One of my efforts revolves around my belief in the power of prayer. I pray the Rosary daily for those “who most need God’s mercy.” I am trusting that my prayers seep out into the universe and relieve someone’s pain and suffering. It seems to me there is so much anguish. Perhaps the world is always like it is now and we simply see it more clearly because of the media but what is taking place especially at this time with the refugees from Syria and Africa is beyond tragic.

Miracles-1One of the conversations I’ve had recently revolved around energy and our ability to influence it. The scientist I spoke with didn’t believe there was such a thing and that the only reason there was any sort of change was due to a placebo effect. I didn’t feel qualified to argue with him but I left feeling very sad. He didn’t believe in mystery. He only believed in “mastery.” He only seemed to believe in what he could see and touch and prove. I am sure he is not alone but I need “mystery.” I need to believe that there is more to this life than what I perceive.

I don’t believe there will ever be any definite proof that our thoughts and prayers change the world but I truly believe they do. I actually embrace the mystery and imagine one day when I am no longer physically part of this world, being shown how the time and effort I made to send help to others through prayer manifested itself. It’ll be my judgment day. I’ll see where I failed to rise to the level of a higher plane and where I truly made a difference because I cared and was willing to take the time and make an effort to pray.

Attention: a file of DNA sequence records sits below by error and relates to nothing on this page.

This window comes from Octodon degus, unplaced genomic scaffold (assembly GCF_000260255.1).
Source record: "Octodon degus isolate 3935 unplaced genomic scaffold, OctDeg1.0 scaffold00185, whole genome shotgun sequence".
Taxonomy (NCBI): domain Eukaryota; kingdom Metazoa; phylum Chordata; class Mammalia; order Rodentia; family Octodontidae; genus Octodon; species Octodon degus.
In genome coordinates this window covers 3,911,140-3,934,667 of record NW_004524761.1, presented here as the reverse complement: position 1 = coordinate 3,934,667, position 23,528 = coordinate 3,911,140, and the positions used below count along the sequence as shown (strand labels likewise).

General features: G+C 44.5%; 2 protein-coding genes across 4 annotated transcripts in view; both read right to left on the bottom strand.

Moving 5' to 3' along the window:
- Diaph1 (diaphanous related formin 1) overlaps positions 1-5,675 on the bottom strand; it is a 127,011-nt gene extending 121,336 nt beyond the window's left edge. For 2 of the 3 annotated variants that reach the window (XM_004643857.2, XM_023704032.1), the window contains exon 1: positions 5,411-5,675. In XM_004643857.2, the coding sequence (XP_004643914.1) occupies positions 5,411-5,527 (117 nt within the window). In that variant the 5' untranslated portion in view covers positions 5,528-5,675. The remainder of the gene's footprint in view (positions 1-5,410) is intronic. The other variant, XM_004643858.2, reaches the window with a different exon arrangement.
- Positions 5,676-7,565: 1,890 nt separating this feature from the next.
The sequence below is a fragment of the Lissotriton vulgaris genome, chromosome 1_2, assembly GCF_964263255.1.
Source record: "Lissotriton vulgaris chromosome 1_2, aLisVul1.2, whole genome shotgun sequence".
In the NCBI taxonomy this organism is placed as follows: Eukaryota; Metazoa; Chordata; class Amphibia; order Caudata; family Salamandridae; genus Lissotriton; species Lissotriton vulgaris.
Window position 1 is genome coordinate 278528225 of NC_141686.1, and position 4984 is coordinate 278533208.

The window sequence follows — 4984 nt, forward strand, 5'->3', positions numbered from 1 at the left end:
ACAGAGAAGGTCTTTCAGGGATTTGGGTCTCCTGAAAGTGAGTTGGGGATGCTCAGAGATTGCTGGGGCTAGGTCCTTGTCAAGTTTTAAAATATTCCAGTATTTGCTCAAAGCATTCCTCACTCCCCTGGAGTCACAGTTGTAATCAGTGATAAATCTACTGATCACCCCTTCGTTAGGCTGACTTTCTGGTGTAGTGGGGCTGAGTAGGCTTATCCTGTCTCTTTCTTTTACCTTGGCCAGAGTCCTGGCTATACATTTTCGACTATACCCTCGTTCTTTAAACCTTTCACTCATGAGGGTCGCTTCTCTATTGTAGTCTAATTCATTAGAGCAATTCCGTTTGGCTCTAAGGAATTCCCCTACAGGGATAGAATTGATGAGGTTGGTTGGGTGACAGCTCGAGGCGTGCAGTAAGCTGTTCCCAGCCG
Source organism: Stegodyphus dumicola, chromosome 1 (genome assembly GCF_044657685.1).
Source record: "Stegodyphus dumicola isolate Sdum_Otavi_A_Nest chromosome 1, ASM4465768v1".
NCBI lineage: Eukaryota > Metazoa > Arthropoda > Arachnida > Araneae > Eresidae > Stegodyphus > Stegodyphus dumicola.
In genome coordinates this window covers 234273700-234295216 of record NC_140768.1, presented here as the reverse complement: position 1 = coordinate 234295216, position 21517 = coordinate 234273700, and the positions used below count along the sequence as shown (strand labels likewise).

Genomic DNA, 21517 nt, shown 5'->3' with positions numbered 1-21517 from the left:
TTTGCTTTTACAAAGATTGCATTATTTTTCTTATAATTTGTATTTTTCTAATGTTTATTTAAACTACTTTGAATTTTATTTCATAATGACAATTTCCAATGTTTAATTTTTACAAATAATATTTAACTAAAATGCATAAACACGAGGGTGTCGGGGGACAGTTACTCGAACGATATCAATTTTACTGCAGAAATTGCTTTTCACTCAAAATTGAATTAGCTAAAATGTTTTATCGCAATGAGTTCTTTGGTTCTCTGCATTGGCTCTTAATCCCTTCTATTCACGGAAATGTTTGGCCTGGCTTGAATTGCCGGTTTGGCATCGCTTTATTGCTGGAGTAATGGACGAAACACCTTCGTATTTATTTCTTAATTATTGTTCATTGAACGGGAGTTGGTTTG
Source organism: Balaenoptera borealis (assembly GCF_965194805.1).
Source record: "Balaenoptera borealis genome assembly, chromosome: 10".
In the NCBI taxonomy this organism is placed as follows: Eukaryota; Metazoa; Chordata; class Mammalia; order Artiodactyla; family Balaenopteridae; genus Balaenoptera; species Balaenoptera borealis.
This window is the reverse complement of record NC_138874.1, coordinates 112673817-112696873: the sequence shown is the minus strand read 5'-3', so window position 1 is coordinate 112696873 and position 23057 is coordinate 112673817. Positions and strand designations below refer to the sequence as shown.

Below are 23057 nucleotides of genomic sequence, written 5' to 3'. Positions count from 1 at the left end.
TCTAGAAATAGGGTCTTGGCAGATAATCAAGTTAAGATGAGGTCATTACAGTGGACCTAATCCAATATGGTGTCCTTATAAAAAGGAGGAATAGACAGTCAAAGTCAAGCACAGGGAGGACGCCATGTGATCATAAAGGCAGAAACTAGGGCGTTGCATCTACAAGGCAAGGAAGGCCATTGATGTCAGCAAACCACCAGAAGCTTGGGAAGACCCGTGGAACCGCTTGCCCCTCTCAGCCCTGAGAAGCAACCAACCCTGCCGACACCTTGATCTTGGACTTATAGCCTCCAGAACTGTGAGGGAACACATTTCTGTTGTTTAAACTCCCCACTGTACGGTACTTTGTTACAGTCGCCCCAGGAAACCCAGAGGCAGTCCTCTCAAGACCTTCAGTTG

Maybe that’s why lately the words, “courage” and “kind” are appearing together. It may be harder to be kind than mean and kindness is a very important quality to practice but it takes courage to be compassionate. It takes the ability to “suffer with” another and that is very hard. It’s so much easier to turn off the TV or to turn away from the homeless and hungry. Pope Francis and now even
Disney are calling all of us to step outside of our comfort zone and find a way to help those in need. Perhaps it will be with prayer. Perhaps it will be only to reach out to one person, someone for whom we can claim, “it made a difference to that one.”